Vancouver Gallery Hop Panel Conversation: Air, Land, Sea


Vancouver Is Awesome is a proud media partner of this year’s Gallery Hop Vancouver! Watch this space over the coming days for previews and insight on the free tours and talks taking place during this year’s event!

Written by: Bryne McLaughlin, Managing Editor, Canadian Art

Clandestine rocket launches, backyard archeological digs, reclusive lighthouse keepers—these are just a few of the extra-ordinary takes on lived space gathered for “Air, Land, Sea,” the Canadian Art Foundation’s Vancouver Gallery Hop panel discussion on Saturday, April 27, at VIFF’s Vancity Theatre. Featuring Berlin-based artist Charles Stankievech, Saskatchewan-based artist Kara Uzelman, and Charles H. Scott Gallery curator Cate Rimmer, the panel promises to unpack not only literal aspects of shared social, cultural, and geographic realities, but also the overlooked, hidden, or otherwise invisible mechanics of modern life.

Charles Stankievech, Loveland, 2009-2011, Interior view of mirror vitrine with special LOVELAND edition of The Purple Cloud by M.P. Shiel behind diachroic glass. Courtesy the Artist.

Research and experiment are bound to be key themes for all of the presenters. Stankievech’s practice centres on what he calls “fieldworks.” Sited in disparate locations ranging from the snow-swept subarctic to the tumbleweed ranges of the Texas desert, his works—including radio transmissions, rocketry, and sculptural architecture—are meticulously developed as intrusions or disruptions on the dominant narratives of art history and geopolitics, not to mention the nefarious underworld of the military-industrial complex. Uzelman, who is trained as an urban planner and archeologist, mines the everyday archive in process-based projects that salvage and repurpose meaning from the bric-a-brac of urban existence, be it in a stratified exploration of her residential backyard or the entire contents of a neighbourhood garage sale. Rimmer brings a curatorial angle to the discussion grounded in her ongoing exhibition series “The Voyage, or Three Years at Sea,” which matches seafaring works by an A-list cast of international contemporary artists with the local histories of objects and artifacts borrowed from the Vancouver Maritime Museum.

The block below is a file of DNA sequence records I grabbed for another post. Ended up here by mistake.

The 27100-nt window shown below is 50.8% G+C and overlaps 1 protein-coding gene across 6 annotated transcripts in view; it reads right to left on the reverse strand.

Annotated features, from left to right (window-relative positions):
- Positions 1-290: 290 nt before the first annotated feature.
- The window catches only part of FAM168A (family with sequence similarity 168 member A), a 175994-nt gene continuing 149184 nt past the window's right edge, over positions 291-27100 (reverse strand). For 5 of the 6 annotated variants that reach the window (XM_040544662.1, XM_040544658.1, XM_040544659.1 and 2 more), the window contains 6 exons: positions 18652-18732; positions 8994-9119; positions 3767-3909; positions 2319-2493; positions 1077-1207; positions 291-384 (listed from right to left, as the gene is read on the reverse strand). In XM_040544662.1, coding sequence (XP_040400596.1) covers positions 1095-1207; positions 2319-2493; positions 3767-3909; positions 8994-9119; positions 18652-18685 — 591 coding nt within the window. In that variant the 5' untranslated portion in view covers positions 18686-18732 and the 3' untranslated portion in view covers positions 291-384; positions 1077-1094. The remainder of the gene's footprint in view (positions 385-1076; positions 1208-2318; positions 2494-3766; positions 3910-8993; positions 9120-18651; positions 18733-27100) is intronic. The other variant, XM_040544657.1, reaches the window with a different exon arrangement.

Dorothy Cross, Jellyfish Lake, 2002, Video still, courtesy the artist and Frith Street Gallery.

Yet for all of these archival fascinations, it’s perhaps an overriding sense of fantasy—the potential of fact to become fiction, and vice versa—that ultimately powers Stankievech’s, Uzelman’s and Rimmer’s work. Whether it’s an arctic sublime, garage-sale poetics or the timelessness of the sea, each offers a metaphor for life outside of reality that is much more than the sum of its parts.

Kara Uzelman, Magnetic Snow Boots, 2013, Courtesy the artist

For more information on “Air, Land, Sea” and other Canadian Art Foundation Vancouver Gallery Hop events that are to be presented with our partner the Contemporary Society of Art Vancouver, visit

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